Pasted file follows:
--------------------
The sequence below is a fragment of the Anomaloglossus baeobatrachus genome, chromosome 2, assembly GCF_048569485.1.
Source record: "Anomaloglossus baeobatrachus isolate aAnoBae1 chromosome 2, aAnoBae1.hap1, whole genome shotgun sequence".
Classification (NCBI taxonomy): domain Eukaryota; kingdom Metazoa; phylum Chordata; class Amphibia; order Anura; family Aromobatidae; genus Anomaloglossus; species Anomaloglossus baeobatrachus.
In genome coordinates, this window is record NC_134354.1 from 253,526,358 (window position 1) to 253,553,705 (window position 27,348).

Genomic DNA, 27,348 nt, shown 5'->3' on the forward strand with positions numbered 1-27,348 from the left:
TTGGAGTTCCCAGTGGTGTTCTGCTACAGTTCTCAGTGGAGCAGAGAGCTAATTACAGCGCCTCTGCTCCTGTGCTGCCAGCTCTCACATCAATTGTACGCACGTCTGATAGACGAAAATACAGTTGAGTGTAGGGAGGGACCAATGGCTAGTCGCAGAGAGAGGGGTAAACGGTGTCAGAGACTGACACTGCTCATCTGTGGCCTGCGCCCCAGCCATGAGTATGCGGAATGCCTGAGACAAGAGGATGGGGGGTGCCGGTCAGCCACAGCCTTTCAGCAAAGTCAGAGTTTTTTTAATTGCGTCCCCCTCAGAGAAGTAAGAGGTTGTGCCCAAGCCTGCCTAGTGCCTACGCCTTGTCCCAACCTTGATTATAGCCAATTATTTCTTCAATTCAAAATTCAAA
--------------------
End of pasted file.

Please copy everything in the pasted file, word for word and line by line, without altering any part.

The sequence below is a fragment of the Anomaloglossus baeobatrachus genome, chromosome 2, assembly GCF_048569485.1.
Source record: "Anomaloglossus baeobatrachus isolate aAnoBae1 chromosome 2, aAnoBae1.hap1, whole genome shotgun sequence".
Classification (NCBI taxonomy): domain Eukaryota; kingdom Metazoa; phylum Chordata; class Amphibia; order Anura; family Aromobatidae; genus Anomaloglossus; species Anomaloglossus baeobatrachus.
In genome coordinates, this window is record NC_134354.1 from 253,526,358 (window position 1) to 253,553,705 (window position 27,348).

Genomic DNA, 27,348 nt, shown 5'->3' on the forward strand with positions numbered 1-27,348 from the left:
TTGGAGTTCCCAGTGGTGTTCTGCTACAGTTCTCAGTGGAGCAGAGAGCTAATTACAGCGCCTCTGCTCCTGTGCTGCCAGCTCTCACATCAATTGTACGCACGTCTGATAGACGAAAATACAGTTGAGTGTAGGGAGGGACCAATGGCTAGTCGCAGAGAGAGGGGTAAACGGTGTCAGAGACTGACACTGCTCATCTGTGGCCTGCGCCCCAGCCATGAGTATGCGGAATGCCTGAGACAAGAGGATGGGGGGTGCCGGTCAGCCACAGCCTTTCAGCAAAGTCAGAGTTTTTTTAATTGCGTCCCCCTCAGAGAAGTAAGAGGTTGTGCCCAAGCCTGCCTAGTGCCTACGCCTTGTCCCAACCTTGATTATAGCCAATTATTTCTTCAATTCAAAATTCAAA